‘Feelings as reaction to life’ – Spotlight on artist Alison Meek
See more of Alison’s work at: www.alisonmeek.artweb.com
Being an artist
Please give us a few words of introduction about yourself
Hello, my name is Alison Meek and I have been drawing all my life. I have exhibited and sold work since the 1980s, mostly whilst also working full time.
When did you decide to pursue art as a career?
After I left art college, I travelled around Asia and lived in Australia, where I started to really appreciate using colour in my work. I had the chance to work as an artist for a few years there, when I exhibited regularly and ran a local art market, with cards of my work in many local outlets including the Museum of Modern Art in Sydney. I also took on commissions, including for nudes for private clients. Although I had been working in another profession during most of my time back in London, I have always maintained drawing and exhibiting.
What training did you have?
I did my foundation at St Martin’s in London and my degree in Fine Art at Hornsey College of Art. Recently I took a credited course at Sotheby’s in the Foundations of Western Art.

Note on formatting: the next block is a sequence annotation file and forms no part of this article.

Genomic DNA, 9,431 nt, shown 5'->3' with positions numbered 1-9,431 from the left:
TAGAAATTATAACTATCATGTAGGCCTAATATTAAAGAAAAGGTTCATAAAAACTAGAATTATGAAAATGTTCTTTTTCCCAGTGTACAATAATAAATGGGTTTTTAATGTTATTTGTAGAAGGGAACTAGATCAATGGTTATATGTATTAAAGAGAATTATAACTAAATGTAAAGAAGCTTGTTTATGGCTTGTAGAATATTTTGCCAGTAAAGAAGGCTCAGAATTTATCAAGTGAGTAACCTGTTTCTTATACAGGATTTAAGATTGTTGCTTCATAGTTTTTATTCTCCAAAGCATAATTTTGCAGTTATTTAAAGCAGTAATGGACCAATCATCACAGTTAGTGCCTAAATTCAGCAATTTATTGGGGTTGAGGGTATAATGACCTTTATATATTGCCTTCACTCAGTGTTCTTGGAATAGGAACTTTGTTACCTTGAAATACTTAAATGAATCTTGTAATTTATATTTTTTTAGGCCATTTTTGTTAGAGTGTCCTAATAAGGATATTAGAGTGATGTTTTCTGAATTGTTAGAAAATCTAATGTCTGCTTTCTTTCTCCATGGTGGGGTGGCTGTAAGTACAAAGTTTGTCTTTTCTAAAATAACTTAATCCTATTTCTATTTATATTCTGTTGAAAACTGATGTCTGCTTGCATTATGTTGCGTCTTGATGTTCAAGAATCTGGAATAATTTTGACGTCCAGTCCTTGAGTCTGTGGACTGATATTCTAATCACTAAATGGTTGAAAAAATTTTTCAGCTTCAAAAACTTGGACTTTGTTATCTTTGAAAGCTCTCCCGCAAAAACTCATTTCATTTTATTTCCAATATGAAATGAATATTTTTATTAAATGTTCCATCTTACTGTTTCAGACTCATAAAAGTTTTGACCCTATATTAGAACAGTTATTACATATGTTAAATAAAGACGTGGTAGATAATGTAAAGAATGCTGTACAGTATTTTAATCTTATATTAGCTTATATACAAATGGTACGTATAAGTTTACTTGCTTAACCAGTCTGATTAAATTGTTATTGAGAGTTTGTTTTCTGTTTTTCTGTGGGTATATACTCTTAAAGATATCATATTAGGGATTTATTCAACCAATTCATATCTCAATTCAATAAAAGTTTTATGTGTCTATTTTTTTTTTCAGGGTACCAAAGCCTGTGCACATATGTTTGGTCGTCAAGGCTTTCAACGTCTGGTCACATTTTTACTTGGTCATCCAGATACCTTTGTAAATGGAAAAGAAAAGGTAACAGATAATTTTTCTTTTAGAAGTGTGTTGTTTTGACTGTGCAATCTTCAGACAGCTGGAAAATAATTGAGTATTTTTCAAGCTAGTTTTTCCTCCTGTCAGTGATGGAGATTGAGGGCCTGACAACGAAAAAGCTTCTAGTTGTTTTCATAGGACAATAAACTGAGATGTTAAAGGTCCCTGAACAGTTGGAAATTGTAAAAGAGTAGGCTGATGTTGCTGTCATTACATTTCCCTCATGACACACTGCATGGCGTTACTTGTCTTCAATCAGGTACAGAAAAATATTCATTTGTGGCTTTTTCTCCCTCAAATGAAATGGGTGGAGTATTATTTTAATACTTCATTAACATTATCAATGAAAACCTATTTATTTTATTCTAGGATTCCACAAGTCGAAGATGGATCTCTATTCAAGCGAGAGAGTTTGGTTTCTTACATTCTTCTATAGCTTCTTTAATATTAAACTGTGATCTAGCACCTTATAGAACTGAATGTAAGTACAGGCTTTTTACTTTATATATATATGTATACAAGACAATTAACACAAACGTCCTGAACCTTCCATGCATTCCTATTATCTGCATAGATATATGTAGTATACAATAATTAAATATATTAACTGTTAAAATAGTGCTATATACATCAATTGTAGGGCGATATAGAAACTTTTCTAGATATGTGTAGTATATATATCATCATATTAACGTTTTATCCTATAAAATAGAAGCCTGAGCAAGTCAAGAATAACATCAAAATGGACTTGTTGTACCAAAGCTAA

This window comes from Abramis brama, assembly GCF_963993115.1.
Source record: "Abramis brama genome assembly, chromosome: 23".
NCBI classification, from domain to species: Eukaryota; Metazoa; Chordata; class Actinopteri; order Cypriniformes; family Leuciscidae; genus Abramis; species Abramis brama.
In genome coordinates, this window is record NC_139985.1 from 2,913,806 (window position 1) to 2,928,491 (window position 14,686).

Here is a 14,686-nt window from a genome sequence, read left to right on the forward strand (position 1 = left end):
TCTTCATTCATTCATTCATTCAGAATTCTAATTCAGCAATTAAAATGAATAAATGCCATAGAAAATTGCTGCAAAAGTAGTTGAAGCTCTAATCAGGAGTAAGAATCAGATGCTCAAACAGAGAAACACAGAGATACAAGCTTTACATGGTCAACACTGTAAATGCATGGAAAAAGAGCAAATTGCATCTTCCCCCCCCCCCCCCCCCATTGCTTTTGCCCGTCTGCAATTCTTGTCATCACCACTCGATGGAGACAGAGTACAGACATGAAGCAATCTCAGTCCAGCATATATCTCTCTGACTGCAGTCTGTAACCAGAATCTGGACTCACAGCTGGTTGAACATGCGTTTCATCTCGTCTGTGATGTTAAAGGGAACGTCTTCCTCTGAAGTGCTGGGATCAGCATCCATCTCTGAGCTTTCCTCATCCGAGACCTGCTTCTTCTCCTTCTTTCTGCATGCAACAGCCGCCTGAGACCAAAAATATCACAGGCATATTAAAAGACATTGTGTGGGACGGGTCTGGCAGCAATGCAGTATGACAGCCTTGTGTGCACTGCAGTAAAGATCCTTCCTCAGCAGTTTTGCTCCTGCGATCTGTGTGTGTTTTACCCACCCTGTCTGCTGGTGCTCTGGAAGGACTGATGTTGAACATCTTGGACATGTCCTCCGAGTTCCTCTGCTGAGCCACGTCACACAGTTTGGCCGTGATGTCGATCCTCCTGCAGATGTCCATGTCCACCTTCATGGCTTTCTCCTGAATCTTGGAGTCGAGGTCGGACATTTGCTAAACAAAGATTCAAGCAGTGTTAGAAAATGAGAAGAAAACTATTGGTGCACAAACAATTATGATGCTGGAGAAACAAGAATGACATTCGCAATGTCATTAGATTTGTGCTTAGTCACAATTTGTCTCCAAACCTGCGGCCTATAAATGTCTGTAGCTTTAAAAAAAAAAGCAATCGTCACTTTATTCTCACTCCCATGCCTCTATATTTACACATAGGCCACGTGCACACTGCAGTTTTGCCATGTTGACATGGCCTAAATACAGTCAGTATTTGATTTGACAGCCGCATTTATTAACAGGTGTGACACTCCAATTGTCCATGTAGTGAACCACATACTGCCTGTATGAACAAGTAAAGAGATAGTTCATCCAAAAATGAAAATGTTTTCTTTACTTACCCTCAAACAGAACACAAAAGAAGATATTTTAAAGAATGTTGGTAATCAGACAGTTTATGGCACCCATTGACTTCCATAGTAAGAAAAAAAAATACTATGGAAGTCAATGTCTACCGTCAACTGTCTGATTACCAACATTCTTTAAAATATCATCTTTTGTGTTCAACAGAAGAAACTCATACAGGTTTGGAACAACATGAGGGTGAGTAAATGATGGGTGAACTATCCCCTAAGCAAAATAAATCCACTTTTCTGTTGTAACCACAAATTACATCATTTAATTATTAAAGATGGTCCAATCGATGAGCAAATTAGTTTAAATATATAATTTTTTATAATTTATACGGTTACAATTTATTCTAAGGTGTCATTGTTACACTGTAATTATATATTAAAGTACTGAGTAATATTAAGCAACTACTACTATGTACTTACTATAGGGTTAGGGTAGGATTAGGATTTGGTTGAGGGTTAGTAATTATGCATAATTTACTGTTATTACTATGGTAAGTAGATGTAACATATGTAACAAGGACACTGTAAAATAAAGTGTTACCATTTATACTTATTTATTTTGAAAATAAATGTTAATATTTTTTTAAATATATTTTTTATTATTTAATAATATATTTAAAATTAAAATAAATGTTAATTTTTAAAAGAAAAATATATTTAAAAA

What has been the high point of your career so far?
Each day improves my skills and increases my experience, so I would like to say that today, for me, is the highlight as I add to my expertise. However, I was also delighted to sell a picture last year that was really important to me, in its style, its meaning and also its value: that someone else appreciated all of these means a lot to me.
Who is your favourite artist?
A combination of Matisse, Joseph Beuys and Van Eyck, with someone contemporary thrown in, my friend, Marian English.
What are you aiming for?
To have enough exposure of my work that I could support myself from sales and dedicate all my time to being creative.
How will you get there?
Keep on working, updating my website, opening up more contacts.
Is anything holding you back?
Getting the initial momentum.
You and art